Do you have clients that cringe at the thought of stretching at the end of a session or students that constantly cut out of class before the cool-down? For some, it’s a question of perceived lack of time. For others, the thought of spending time stretching doesn’t sound exciting or sexy, despite the fact that a regular routine of static stretching can help increase flexibility, enhance joint range of motion and even improve posture. Before your client throws in the towel on their next training session, consider taking a few minutes to introduce these four yoga poses as a way to breathe new life—and bring added benefits—to your client’s conditioning program.
Extended Puppy Pose (Uttana Shishosana)
At the center of the mat come to a hands and knees position, with the wrists aligned below the shoulders and the knees aligned below the hips. With the spine extended begin to walk the hands forward toward the front edge of the mat, allowing your forehead to release to the floor or to a folded towel beneath you. Continue to keep the hips stacked over the knees as you actively reach forward with the arms to stretch the back, breathing deeply as you hold the stretch for 20 to 30 seconds. For additional sensation, flip the palms to face one another, allowing the outer edge of each hand to press into the mat. You may also opt to curl the toes under if you so choose.
Wide-legged Forward Fold (Prasarita Padottanasana)
Begin in a standing position facing the long edge of the mat with your hands on your hips. Step the feet approximately 3 to 4 feet apart, depending on your height and degree of flexibility. Keep the feet parallel to one another, with both sets of toes pointing to the long edge of the mat. With the core engaged to maintain length in the spine, slowly exhale as you hinge at the hips, allowing the torso to fold forward and the crown of the head to draw toward the floor. Slowly release the arms and hands toward the mat or a block if that best serves you, keeping a slight bend in the knees to protect the joints. Hold this position and breathe deeply for 20 to 30 seconds, stretching the hamstrings, calves and inner thighs.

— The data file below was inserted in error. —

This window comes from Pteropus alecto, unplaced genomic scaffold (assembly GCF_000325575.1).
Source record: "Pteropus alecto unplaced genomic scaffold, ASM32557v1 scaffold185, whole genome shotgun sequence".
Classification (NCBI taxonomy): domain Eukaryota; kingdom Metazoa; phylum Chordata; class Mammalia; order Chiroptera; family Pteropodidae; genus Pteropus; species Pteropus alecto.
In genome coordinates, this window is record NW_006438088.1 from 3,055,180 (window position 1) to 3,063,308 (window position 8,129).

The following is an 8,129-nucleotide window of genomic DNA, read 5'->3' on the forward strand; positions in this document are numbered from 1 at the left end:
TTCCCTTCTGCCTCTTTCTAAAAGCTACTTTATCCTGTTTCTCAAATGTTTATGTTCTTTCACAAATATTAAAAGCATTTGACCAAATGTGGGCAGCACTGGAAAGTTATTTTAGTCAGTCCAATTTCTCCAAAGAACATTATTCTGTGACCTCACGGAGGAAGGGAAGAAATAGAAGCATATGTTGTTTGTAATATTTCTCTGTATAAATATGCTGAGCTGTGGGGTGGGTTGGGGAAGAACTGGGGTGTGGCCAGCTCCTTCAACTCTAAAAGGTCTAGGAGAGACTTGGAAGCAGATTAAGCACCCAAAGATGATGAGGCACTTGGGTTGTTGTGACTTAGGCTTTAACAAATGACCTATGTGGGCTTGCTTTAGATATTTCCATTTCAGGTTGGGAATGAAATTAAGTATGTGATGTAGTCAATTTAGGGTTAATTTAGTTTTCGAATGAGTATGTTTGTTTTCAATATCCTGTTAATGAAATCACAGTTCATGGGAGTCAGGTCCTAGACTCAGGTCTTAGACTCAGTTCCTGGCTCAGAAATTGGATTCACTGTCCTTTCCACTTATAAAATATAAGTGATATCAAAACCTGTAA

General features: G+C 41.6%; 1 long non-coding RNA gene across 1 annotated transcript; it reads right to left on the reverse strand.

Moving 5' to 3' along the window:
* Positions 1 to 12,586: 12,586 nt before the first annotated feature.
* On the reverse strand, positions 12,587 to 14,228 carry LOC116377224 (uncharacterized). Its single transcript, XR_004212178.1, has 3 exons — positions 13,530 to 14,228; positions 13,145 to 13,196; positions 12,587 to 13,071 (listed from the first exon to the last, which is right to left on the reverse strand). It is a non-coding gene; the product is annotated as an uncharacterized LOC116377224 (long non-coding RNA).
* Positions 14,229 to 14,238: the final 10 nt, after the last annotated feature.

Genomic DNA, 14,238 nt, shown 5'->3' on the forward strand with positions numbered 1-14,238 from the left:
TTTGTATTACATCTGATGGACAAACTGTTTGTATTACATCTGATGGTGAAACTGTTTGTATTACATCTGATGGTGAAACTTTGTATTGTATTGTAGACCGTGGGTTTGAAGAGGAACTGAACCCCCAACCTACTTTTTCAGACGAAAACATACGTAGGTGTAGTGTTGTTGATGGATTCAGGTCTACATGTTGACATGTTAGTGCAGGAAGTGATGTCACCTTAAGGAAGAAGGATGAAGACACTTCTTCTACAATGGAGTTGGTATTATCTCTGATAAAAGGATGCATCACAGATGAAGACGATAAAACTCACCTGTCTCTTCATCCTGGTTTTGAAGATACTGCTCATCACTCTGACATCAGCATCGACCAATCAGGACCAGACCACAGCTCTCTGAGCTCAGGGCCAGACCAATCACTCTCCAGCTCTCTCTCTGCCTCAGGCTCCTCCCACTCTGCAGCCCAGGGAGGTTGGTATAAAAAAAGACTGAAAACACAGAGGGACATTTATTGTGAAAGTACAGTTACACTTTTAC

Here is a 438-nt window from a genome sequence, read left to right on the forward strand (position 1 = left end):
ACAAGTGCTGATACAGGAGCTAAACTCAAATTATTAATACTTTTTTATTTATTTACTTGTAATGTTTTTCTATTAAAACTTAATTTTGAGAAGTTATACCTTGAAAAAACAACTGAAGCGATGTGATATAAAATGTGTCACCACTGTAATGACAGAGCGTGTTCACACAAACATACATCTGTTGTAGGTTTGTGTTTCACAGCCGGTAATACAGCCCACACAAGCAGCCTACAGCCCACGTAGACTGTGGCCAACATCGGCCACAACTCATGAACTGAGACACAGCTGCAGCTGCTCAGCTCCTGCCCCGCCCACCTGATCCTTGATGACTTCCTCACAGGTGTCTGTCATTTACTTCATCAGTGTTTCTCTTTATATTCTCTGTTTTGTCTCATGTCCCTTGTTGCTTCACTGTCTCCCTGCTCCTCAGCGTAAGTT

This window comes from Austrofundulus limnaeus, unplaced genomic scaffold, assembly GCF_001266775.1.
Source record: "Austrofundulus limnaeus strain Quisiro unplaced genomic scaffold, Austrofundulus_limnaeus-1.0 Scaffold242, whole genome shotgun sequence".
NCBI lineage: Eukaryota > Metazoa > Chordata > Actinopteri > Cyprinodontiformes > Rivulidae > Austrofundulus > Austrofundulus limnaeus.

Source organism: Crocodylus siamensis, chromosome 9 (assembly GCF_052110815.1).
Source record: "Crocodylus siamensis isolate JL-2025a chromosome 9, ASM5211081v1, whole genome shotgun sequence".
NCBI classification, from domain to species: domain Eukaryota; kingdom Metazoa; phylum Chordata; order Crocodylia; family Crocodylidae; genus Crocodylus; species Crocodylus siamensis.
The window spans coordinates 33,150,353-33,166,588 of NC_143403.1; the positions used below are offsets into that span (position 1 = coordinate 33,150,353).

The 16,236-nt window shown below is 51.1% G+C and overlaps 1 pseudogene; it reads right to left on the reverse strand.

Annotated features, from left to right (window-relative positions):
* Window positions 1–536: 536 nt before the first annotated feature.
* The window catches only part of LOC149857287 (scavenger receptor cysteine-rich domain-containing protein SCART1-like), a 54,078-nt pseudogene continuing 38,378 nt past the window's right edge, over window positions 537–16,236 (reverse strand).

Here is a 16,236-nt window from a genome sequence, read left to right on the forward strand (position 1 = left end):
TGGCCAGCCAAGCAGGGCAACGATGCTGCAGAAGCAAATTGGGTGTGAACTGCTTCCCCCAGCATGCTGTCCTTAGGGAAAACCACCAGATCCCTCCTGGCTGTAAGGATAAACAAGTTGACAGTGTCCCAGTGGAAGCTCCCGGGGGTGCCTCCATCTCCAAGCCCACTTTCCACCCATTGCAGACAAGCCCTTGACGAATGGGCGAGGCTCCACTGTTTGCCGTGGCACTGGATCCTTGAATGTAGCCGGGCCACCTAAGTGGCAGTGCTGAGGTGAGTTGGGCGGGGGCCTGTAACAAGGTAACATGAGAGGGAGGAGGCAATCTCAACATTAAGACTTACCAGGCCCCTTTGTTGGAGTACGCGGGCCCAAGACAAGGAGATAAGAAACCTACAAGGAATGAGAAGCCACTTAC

Half Lord of the Fishes Pose (Ardha Matsyendrasana)
Begin in a seated position on the mat with your legs outstretched in front of you. Slowly bend the right knee and step the right foot over the left thigh, planting the right foot into the mat while keeping the right knee pointing up toward the ceiling. From this position bend the left knee and draw the left heel toward the right hip, keeping both sit bones rooted into the mat. If bending both knees creates too much sensation in the hips, keep the left leg extended along the mat. Place the right hand behind the right hip and, as you inhale, extend the left arm toward the ceiling while keeping the spine elongated. As you exhale, gently rotate the torso to the right, allowing the left elbow to draw inside the right knee if accessible. With each inhale continue to lift through the sternum, creating length in the spine, and with each exhalation gently twist, allowing mobility in the thoracic spine to move you slightly deeper into the pose. Breathe deeply as you hold for 20 to 30 seconds before repeating on the opposite side.
Happy Baby (Ananda Balasana)
Begin in a supine position with both knees drawn in toward the chest. Grip the feet directly with the hands or loop a band or strap around the feet for greater accessibility. Keeping the torso rooted on the mat, gently begin to open the knees wider toward the edges of the mat while gently drawing the soles of the feet toward the ceiling. Keep the ankles dorsiflexed and positioned in line with the knees so that the lower legs begin to draw perpendicular to the floor. For added sensation equally press your hands into your feet as you press your feet into your hands to create a bit of resistance. Allow your upper body to continue to rest comfortably on the mat, lengthening your spine from the tailbone to the base of your skull. Hold the pose for 20 to 30 seconds, stretching the hips and groin.